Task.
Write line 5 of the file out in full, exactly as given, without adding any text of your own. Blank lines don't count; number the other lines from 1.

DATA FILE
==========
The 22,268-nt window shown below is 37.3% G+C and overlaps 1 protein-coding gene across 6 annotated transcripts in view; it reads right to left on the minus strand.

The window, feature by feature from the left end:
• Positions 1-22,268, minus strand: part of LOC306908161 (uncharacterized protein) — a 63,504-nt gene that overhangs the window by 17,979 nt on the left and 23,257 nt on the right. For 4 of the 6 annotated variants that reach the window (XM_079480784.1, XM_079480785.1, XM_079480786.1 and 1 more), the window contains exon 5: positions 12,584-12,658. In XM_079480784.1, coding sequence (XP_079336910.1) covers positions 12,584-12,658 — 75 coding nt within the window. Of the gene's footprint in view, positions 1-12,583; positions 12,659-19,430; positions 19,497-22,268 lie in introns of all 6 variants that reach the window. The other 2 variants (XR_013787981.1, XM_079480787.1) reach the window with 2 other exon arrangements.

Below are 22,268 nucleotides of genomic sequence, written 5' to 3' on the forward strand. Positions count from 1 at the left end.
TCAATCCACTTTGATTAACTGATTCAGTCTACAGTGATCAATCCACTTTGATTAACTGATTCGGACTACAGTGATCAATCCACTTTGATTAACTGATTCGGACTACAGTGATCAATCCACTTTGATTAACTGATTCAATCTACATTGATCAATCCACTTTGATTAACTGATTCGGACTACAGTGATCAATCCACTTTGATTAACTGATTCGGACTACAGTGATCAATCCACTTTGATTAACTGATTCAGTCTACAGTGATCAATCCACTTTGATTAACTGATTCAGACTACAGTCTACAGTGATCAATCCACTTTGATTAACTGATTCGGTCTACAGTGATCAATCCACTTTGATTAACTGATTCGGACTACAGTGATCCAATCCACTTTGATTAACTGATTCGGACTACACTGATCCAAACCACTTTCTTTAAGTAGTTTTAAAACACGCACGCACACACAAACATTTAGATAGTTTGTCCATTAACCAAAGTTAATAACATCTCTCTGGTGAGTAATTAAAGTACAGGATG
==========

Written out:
TCAATCCACTTTGATTAACTGATTCAGTCTACAGTGATCAATCCACTTTGATTAACTGATTCGGACTACAGTGATCAATCCACTTTGATTAACTGATTCGGACTACAGTGATCAATCCACTTTGATTAACTGATTCAATCTACATTGATCAATCCACTTTGATTAACTGATTCGGACTACAGTGATCAATCCACTTTGATTAACTGATTCGGACTACAGTGATCAATCCACTTTGATTAACTGATTCAGTCTACAGTGATCAATCCACTTTGATTAACTGATTCAGACTACAGTCTACAGTGATCAATCCACTTTGATTAACTGATTCGGTCTACAGTGATCAATCCACTTTGATTAACTGATTCGGACTACAGTGATCCAATCCACTTTGATTAACTGATTCGGACTACACTGATCCAAACCACTTTCTTTAAGTAGTTTTAAAACACGCACGCACACACAAACATTTAGATAGTTTGTCCATTAACCAAAGTTAATAACATCTCTCTGGTGAGTAATTAAAGTACAGGATG